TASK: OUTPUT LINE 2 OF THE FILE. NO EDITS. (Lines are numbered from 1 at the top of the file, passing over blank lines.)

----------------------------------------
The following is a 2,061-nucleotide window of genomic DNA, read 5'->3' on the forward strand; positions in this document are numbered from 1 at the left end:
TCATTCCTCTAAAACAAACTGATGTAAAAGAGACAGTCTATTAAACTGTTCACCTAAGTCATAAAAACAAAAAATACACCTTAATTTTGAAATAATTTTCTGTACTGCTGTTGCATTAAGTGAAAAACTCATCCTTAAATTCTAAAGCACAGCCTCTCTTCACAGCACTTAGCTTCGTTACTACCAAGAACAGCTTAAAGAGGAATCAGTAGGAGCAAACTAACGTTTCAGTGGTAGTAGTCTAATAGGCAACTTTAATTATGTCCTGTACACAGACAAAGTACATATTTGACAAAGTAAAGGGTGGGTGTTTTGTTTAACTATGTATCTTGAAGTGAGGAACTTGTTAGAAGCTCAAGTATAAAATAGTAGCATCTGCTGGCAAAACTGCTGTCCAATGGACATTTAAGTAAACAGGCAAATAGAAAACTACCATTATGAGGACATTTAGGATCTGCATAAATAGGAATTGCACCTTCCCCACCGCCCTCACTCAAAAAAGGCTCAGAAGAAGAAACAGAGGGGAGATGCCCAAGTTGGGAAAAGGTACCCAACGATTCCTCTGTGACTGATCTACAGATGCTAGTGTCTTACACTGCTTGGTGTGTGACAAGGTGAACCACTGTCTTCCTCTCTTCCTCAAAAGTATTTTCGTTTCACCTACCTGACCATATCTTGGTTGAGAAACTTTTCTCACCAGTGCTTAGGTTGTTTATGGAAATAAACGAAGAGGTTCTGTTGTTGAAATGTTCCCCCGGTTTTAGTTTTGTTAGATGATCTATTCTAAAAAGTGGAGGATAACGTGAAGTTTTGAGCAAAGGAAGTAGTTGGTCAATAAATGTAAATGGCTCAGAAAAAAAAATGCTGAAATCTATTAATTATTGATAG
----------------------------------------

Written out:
TCATTCCTCTAAAACAAACTGATGTAAAAGAGACAGTCTATTAAACTGTTCACCTAAGTCATAAAAACAAAAAATACACCTTAATTTTGAAATAATTTTCTGTACTGCTGTTGCATTAAGTGAAAAACTCATCCTTAAATTCTAAAGCACAGCCTCTCTTCACAGCACTTAGCTTCGTTACTACCAAGAACAGCTTAAAGAGGAATCAGTAGGAGCAAACTAACGTTTCAGTGGTAGTAGTCTAATAGGCAACTTTAATTATGTCCTGTACACAGACAAAGTACATATTTGACAAAGTAAAGGGTGGGTGTTTTGTTTAACTATGTATCTTGAAGTGAGGAACTTGTTAGAAGCTCAAGTATAAAATAGTAGCATCTGCTGGCAAAACTGCTGTCCAATGGACATTTAAGTAAACAGGCAAATAGAAAACTACCATTATGAGGACATTTAGGATCTGCATAAATAGGAATTGCACCTTCCCCACCGCCCTCACTCAAAAAAGGCTCAGAAGAAGAAACAGAGGGGAGATGCCCAAGTTGGGAAAAGGTACCCAACGATTCCTCTGTGACTGATCTACAGATGCTAGTGTCTTACACTGCTTGGTGTGTGACAAGGTGAACCACTGTCTTCCTCTCTTCCTCAAAAGTATTTTCGTTTCACCTACCTGACCATATCTTGGTTGAGAAACTTTTCTCACCAGTGCTTAGGTTGTTTATGGAAATAAACGAAGAGGTTCTGTTGTTGAAATGTTCCCCCGGTTTTAGTTTTGTTAGATGATCTATTCTAAAAAGTGGAGGATAACGTGAAGTTTTGAGCAAAGGAAGTAGTTGGTCAATAAATGTAAATGGCTCAGAAAAAAAAATGCTGAAATCTATTAATTATTGATAG